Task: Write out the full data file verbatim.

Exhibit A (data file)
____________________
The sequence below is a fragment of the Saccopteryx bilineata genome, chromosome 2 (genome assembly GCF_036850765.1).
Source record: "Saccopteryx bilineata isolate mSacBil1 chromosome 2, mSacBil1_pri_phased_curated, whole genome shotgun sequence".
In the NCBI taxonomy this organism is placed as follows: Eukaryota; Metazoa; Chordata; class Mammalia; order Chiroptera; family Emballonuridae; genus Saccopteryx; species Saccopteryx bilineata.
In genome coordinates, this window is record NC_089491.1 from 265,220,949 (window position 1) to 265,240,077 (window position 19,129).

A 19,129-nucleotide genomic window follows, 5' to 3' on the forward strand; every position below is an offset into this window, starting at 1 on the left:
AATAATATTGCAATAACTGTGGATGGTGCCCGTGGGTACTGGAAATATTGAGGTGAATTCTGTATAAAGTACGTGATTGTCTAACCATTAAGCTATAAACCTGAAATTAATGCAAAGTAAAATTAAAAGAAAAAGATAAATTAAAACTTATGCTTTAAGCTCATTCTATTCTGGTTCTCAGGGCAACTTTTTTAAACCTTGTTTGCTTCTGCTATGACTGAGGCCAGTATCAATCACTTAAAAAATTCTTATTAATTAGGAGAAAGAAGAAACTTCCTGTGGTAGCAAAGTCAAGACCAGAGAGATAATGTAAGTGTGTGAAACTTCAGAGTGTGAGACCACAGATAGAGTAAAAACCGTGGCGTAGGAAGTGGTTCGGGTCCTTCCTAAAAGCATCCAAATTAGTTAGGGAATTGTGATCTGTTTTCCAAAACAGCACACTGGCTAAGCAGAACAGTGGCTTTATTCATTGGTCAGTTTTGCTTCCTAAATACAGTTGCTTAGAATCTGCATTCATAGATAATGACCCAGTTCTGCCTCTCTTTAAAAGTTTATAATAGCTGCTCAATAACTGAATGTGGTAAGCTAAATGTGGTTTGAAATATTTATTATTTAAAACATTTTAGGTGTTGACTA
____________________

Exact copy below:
The sequence below is a fragment of the Saccopteryx bilineata genome, chromosome 2 (genome assembly GCF_036850765.1).
Source record: "Saccopteryx bilineata isolate mSacBil1 chromosome 2, mSacBil1_pri_phased_curated, whole genome shotgun sequence".
In the NCBI taxonomy this organism is placed as follows: Eukaryota; Metazoa; Chordata; class Mammalia; order Chiroptera; family Emballonuridae; genus Saccopteryx; species Saccopteryx bilineata.
In genome coordinates, this window is record NC_089491.1 from 265,220,949 (window position 1) to 265,240,077 (window position 19,129).

A 19,129-nucleotide genomic window follows, 5' to 3' on the forward strand; every position below is an offset into this window, starting at 1 on the left:
AATAATATTGCAATAACTGTGGATGGTGCCCGTGGGTACTGGAAATATTGAGGTGAATTCTGTATAAAGTACGTGATTGTCTAACCATTAAGCTATAAACCTGAAATTAATGCAAAGTAAAATTAAAAGAAAAAGATAAATTAAAACTTATGCTTTAAGCTCATTCTATTCTGGTTCTCAGGGCAACTTTTTTAAACCTTGTTTGCTTCTGCTATGACTGAGGCCAGTATCAATCACTTAAAAAATTCTTATTAATTAGGAGAAAGAAGAAACTTCCTGTGGTAGCAAAGTCAAGACCAGAGAGATAATGTAAGTGTGTGAAACTTCAGAGTGTGAGACCACAGATAGAGTAAAAACCGTGGCGTAGGAAGTGGTTCGGGTCCTTCCTAAAAGCATCCAAATTAGTTAGGGAATTGTGATCTGTTTTCCAAAACAGCACACTGGCTAAGCAGAACAGTGGCTTTATTCATTGGTCAGTTTTGCTTCCTAAATACAGTTGCTTAGAATCTGCATTCATAGATAATGACCCAGTTCTGCCTCTCTTTAAAAGTTTATAATAGCTGCTCAATAACTGAATGTGGTAAGCTAAATGTGGTTTGAAATATTTATTATTTAAAACATTTTAGGTGTTGACTA